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BioMed Research International
Volume 2013, Article ID 478279, 15 pages
Research Article

Three-Dimensional Supermacroporous Carrageenan-Gelatin Cryogel Matrix for Tissue Engineering Applications

1Department of Biological Sciences, Birla Institute of Technology and Science, Pilani, K.K Birla Goa Campus, Goa 403726, India
2Department of Biological Sciences and Bioengineering, Indian Institute of Technology Kanpur, Kanpur, Uttar Pradesh 208016, India

Received 7 April 2013; Revised 11 June 2013; Accepted 12 June 2013

Academic Editor: Guoping Chen

Copyright © 2013 Archana Sharma et al. This is an open access article distributed under the Creative Commons Attribution License, which permits unrestricted use, distribution, and reproduction in any medium, provided the original work is properly cited.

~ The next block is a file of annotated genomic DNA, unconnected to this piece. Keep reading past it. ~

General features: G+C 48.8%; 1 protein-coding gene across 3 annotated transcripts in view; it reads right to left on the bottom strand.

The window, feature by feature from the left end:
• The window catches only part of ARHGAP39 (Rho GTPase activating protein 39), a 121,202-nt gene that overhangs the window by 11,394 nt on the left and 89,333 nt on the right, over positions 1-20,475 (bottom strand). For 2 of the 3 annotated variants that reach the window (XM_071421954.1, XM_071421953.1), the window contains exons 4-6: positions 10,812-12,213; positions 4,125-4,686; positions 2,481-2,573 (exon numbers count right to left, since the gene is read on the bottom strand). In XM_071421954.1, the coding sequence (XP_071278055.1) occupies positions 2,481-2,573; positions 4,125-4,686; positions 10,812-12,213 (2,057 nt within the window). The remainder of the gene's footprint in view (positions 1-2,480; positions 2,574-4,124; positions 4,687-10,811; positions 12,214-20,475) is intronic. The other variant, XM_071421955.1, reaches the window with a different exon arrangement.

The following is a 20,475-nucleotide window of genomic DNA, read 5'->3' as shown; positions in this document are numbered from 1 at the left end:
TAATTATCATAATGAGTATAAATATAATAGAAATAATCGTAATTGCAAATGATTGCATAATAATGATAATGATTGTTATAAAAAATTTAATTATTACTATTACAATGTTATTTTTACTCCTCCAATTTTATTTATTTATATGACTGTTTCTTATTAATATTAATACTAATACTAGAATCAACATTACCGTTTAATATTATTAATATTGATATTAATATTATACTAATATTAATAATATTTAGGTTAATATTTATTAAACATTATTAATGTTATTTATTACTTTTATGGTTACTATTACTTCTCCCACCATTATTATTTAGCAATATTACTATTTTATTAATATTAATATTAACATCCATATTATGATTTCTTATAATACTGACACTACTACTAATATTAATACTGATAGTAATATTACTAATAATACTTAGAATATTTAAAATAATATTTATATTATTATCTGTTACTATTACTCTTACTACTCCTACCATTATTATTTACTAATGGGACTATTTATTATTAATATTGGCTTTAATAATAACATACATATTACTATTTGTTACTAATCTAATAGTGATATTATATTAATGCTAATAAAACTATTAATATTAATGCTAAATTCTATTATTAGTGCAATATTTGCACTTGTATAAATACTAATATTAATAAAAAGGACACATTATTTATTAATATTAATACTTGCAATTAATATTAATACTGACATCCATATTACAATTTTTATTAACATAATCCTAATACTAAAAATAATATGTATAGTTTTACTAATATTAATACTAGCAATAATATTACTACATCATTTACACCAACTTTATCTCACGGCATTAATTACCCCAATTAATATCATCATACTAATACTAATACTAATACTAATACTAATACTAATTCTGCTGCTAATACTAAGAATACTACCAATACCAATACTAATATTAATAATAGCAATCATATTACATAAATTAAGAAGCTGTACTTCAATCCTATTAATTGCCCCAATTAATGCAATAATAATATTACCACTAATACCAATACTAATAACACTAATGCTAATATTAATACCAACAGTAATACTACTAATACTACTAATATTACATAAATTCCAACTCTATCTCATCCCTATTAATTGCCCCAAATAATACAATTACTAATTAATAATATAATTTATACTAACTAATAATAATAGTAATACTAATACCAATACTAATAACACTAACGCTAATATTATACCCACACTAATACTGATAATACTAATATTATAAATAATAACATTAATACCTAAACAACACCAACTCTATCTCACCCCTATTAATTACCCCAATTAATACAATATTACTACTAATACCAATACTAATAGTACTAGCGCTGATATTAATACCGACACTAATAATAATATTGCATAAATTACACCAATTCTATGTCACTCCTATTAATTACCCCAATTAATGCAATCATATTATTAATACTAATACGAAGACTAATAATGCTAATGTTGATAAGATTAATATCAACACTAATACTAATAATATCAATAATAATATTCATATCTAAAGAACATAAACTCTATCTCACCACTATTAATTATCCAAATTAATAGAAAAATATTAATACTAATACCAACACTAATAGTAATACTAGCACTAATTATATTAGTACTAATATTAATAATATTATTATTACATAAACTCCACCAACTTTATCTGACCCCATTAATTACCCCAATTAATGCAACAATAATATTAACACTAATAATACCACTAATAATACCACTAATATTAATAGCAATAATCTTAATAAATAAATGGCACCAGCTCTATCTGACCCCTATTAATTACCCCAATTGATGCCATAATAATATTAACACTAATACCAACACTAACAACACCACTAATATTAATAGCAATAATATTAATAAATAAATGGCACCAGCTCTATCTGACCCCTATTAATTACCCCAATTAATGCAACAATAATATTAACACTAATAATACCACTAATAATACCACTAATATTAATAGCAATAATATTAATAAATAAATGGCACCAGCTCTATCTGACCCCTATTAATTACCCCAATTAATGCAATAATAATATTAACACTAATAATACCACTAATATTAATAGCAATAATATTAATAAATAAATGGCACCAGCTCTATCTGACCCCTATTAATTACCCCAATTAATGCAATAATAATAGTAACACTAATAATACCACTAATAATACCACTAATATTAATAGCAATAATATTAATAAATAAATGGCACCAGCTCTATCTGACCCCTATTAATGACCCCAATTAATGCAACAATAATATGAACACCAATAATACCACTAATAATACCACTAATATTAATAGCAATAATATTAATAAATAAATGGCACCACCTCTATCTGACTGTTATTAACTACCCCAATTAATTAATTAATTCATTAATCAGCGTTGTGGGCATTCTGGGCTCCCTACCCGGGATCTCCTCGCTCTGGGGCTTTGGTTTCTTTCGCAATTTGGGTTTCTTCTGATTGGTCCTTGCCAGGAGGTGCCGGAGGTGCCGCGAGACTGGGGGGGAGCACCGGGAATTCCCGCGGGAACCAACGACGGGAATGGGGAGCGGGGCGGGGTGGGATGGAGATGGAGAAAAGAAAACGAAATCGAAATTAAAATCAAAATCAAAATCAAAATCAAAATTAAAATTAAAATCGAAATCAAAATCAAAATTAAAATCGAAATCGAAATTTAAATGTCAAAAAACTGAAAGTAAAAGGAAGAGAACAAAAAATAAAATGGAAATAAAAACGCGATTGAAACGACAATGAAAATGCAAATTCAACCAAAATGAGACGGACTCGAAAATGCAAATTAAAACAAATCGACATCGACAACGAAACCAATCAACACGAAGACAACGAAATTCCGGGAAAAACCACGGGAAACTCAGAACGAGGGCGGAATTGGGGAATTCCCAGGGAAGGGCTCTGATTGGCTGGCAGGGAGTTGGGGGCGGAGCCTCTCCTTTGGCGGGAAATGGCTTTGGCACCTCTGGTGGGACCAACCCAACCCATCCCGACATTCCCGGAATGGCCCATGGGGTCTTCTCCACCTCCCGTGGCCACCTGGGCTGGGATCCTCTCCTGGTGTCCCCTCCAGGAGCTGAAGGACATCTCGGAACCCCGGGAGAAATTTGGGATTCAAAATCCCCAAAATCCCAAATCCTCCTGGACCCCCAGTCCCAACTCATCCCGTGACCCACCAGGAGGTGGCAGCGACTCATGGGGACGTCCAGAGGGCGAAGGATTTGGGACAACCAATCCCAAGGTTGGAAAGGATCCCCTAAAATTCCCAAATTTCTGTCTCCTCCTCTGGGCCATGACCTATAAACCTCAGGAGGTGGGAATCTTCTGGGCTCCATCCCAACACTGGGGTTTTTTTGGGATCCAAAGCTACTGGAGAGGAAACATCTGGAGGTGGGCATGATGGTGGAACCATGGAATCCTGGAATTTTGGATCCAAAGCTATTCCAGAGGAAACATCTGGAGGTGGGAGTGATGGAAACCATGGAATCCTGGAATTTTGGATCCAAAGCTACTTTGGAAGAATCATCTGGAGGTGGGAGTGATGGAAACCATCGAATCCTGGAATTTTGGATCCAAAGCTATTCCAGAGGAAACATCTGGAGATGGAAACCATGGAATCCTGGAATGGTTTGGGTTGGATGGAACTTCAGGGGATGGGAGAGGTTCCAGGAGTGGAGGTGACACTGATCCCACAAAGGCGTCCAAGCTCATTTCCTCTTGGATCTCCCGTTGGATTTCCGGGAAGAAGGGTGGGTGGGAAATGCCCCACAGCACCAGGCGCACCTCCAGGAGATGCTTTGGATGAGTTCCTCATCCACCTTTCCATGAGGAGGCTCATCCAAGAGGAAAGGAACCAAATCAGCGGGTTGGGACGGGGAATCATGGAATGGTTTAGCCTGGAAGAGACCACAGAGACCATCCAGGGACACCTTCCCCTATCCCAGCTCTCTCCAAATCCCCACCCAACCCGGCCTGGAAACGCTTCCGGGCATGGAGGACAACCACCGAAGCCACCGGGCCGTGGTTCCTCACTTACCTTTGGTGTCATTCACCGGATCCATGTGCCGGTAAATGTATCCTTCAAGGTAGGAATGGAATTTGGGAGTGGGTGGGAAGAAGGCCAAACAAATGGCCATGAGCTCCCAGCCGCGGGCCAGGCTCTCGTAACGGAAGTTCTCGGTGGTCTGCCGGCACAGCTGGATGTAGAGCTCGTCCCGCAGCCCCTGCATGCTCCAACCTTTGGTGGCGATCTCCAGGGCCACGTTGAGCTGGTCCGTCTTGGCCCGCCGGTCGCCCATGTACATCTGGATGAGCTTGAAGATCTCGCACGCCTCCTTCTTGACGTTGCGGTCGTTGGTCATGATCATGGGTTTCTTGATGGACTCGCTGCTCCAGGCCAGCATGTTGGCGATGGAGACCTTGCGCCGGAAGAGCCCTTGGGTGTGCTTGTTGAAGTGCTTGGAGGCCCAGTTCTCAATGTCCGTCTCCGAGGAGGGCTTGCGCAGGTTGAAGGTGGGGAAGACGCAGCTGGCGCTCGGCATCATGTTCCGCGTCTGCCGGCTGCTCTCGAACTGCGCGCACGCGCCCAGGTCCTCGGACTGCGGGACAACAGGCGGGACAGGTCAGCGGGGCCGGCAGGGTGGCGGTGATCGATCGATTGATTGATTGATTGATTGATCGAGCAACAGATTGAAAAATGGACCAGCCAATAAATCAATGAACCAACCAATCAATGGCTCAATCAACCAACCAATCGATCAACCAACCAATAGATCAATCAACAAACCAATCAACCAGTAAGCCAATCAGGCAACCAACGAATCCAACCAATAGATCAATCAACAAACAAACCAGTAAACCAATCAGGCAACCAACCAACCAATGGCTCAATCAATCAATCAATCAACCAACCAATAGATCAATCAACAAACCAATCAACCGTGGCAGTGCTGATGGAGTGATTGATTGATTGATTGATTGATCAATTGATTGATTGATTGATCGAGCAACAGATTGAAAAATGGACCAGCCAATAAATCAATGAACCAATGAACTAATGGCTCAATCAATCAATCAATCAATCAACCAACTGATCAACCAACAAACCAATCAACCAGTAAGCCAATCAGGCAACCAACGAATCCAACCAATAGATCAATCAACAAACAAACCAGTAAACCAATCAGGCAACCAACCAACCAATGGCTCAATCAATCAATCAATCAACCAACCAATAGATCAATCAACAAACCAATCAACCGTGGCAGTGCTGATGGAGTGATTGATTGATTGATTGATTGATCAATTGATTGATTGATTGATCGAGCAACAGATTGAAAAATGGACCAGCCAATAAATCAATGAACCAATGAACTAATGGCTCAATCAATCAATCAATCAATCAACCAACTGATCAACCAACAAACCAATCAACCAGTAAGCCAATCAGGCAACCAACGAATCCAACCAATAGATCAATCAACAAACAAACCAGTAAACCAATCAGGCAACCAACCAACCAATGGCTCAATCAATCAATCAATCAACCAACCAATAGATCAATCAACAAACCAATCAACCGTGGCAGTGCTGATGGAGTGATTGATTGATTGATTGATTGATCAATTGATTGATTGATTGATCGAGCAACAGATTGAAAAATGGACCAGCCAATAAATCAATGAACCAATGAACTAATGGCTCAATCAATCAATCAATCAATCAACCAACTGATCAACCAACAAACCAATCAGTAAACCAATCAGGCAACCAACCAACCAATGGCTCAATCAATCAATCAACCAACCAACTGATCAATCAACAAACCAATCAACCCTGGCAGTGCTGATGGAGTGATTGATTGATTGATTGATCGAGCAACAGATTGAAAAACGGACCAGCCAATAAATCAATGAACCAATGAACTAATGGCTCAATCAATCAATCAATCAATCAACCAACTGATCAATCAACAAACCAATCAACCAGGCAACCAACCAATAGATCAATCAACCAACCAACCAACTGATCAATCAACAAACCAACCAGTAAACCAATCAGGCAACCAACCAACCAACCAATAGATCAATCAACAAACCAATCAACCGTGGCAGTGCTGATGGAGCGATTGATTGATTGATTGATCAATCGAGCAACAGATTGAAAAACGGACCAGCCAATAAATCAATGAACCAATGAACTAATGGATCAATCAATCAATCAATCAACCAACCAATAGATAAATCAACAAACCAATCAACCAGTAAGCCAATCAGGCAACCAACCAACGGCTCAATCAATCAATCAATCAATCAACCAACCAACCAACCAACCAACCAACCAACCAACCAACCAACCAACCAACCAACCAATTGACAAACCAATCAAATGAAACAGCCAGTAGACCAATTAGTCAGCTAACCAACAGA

A tissue-engineered polymeric scaffold should provide suitable macroporous structure similar to that of extracellular matrix which can induce cellular activities and guide tissue regeneration. Cryogelation is a technique in which appropriate monomers or polymeric precursors frozen at sub-zero temperature leads to the formation of supermacroporous cryogel matrices. In this study carrageenan-gelatin (natural polymers) cryogels were synthesized by using glutaraldehyde and 1-ethyl-3-[3-dimethylaminopropyl] carbodiimide hydrochloride and N-hydroxysuccinimide (EDC-NHS) as crosslinking agent at optimum concentrations. Matrices showed large and interconnected pores which were in the range of 60–100 μm diameter. Unconfined compression analysis showed elasticity and physical integrity of all cryogels, as these matrices regained their original length after 90% compressing from the original size. Moreover Young’s modulus was found to be in the range of 4–11 kPa for the dry cryogel sections. These cryogels also exhibited good in vitro degradation capacity at 37 °C within 4 weeks of incubation. Supermacroporous carrageenan-gelatin cryogels showed efficient cell adherence and proliferation of Cos-7 cells which was examined by SEM. PI nuclear stain was used to observe cell-matrix interaction. Cytotoxicity of the scaffolds was checked by MTT assay which showed that cryogels are biocompatible and act as a potential material for tissue engineering and regenerative medicine.